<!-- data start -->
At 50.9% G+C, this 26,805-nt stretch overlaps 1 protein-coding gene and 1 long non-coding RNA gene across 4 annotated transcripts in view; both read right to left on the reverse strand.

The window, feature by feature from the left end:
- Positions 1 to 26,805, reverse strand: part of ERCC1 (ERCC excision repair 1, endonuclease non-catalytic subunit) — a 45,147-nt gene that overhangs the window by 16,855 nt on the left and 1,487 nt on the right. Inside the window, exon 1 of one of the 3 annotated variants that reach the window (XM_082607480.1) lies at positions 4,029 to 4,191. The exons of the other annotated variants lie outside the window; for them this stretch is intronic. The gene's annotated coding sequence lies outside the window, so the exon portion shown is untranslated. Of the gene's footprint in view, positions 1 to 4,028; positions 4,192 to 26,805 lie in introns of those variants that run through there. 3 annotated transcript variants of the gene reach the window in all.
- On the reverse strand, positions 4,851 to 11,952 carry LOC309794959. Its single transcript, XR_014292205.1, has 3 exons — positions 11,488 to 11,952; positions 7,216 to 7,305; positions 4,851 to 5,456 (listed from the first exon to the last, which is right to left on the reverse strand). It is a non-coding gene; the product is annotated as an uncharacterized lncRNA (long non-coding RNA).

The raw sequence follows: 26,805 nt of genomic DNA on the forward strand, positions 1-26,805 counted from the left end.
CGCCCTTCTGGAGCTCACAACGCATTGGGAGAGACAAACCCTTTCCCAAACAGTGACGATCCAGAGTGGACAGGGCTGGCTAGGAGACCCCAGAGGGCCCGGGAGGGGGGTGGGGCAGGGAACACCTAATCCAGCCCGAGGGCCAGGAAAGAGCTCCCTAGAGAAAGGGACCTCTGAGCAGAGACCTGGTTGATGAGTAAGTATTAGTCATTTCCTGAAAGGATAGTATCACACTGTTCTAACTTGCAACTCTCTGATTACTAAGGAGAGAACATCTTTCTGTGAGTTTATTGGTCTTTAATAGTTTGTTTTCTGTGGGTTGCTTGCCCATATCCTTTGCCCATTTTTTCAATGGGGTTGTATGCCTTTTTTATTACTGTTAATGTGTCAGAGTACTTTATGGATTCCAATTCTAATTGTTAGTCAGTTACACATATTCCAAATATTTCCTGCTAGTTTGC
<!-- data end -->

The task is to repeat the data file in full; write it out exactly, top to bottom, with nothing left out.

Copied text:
At 50.9% G+C, this 26,805-nt stretch overlaps 1 protein-coding gene and 1 long non-coding RNA gene across 4 annotated transcripts in view; both read right to left on the reverse strand.

The window, feature by feature from the left end:
- Positions 1 to 26,805, reverse strand: part of ERCC1 (ERCC excision repair 1, endonuclease non-catalytic subunit) — a 45,147-nt gene that overhangs the window by 16,855 nt on the left and 1,487 nt on the right. Inside the window, exon 1 of one of the 3 annotated variants that reach the window (XM_082607480.1) lies at positions 4,029 to 4,191. The exons of the other annotated variants lie outside the window; for them this stretch is intronic. The gene's annotated coding sequence lies outside the window, so the exon portion shown is untranslated. Of the gene's footprint in view, positions 1 to 4,028; positions 4,192 to 26,805 lie in introns of those variants that run through there. 3 annotated transcript variants of the gene reach the window in all.
- On the reverse strand, positions 4,851 to 11,952 carry LOC309794959. Its single transcript, XR_014292205.1, has 3 exons — positions 11,488 to 11,952; positions 7,216 to 7,305; positions 4,851 to 5,456 (listed from the first exon to the last, which is right to left on the reverse strand). It is a non-coding gene; the product is annotated as an uncharacterized lncRNA (long non-coding RNA).

The raw sequence follows: 26,805 nt of genomic DNA on the forward strand, positions 1-26,805 counted from the left end.
CGCCCTTCTGGAGCTCACAACGCATTGGGAGAGACAAACCCTTTCCCAAACAGTGACGATCCAGAGTGGACAGGGCTGGCTAGGAGACCCCAGAGGGCCCGGGAGGGGGGTGGGGCAGGGAACACCTAATCCAGCCCGAGGGCCAGGAAAGAGCTCCCTAGAGAAAGGGACCTCTGAGCAGAGACCTGGTTGATGAGTAAGTATTAGTCATTTCCTGAAAGGATAGTATCACACTGTTCTAACTTGCAACTCTCTGATTACTAAGGAGAGAACATCTTTCTGTGAGTTTATTGGTCTTTAATAGTTTGTTTTCTGTGGGTTGCTTGCCCATATCCTTTGCCCATTTTTTCAATGGGGTTGTATGCCTTTTTTATTACTGTTAATGTGTCAGAGTACTTTATGGATTCCAATTCTAATTGTTAGTCAGTTACACATATTCCAAATATTTCCTGCTAGTTTGC